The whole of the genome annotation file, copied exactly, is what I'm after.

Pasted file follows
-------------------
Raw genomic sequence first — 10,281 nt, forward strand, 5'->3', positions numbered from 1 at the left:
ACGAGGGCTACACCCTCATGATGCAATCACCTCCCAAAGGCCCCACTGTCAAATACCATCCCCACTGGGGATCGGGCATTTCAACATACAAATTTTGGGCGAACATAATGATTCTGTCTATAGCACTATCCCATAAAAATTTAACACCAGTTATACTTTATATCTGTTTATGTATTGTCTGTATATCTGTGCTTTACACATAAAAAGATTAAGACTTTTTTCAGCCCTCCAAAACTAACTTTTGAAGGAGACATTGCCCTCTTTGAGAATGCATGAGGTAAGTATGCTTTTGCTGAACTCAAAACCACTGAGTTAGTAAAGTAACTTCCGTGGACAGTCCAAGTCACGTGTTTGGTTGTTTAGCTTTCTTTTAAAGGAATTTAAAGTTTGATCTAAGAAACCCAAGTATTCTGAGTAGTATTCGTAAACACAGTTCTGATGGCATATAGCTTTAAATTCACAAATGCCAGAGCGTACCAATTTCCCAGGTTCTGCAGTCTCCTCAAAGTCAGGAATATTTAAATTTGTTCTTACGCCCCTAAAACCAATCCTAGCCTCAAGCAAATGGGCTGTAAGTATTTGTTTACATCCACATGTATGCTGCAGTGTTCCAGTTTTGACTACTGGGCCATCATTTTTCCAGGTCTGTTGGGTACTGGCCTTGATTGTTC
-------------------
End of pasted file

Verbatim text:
Raw genomic sequence first — 10,281 nt, forward strand, 5'->3', positions numbered from 1 at the left:
ACGAGGGCTACACCCTCATGATGCAATCACCTCCCAAAGGCCCCACTGTCAAATACCATCCCCACTGGGGATCGGGCATTTCAACATACAAATTTTGGGCGAACATAATGATTCTGTCTATAGCACTATCCCATAAAAATTTAACACCAGTTATACTTTATATCTGTTTATGTATTGTCTGTATATCTGTGCTTTACACATAAAAAGATTAAGACTTTTTTCAGCCCTCCAAAACTAACTTTTGAAGGAGACATTGCCCTCTTTGAGAATGCATGAGGTAAGTATGCTTTTGCTGAACTCAAAACCACTGAGTTAGTAAAGTAACTTCCGTGGACAGTCCAAGTCACGTGTTTGGTTGTTTAGCTTTCTTTTAAAGGAATTTAAAGTTTGATCTAAGAAACCCAAGTATTCTGAGTAGTATTCGTAAACACAGTTCTGATGGCATATAGCTTTAAATTCACAAATGCCAGAGCGTACCAATTTCCCAGGTTCTGCAGTCTCCTCAAAGTCAGGAATATTTAAATTTGTTCTTACGCCCCTAAAACCAATCCTAGCCTCAAGCAAATGGGCTGTAAGTATTTGTTTACATCCACATGTATGCTGCAGTGTTCCAGTTTTGACTACTGGGCCATCATTTTTCCAGGTCTGTTGGGTACTGGCCTTGATTGTTC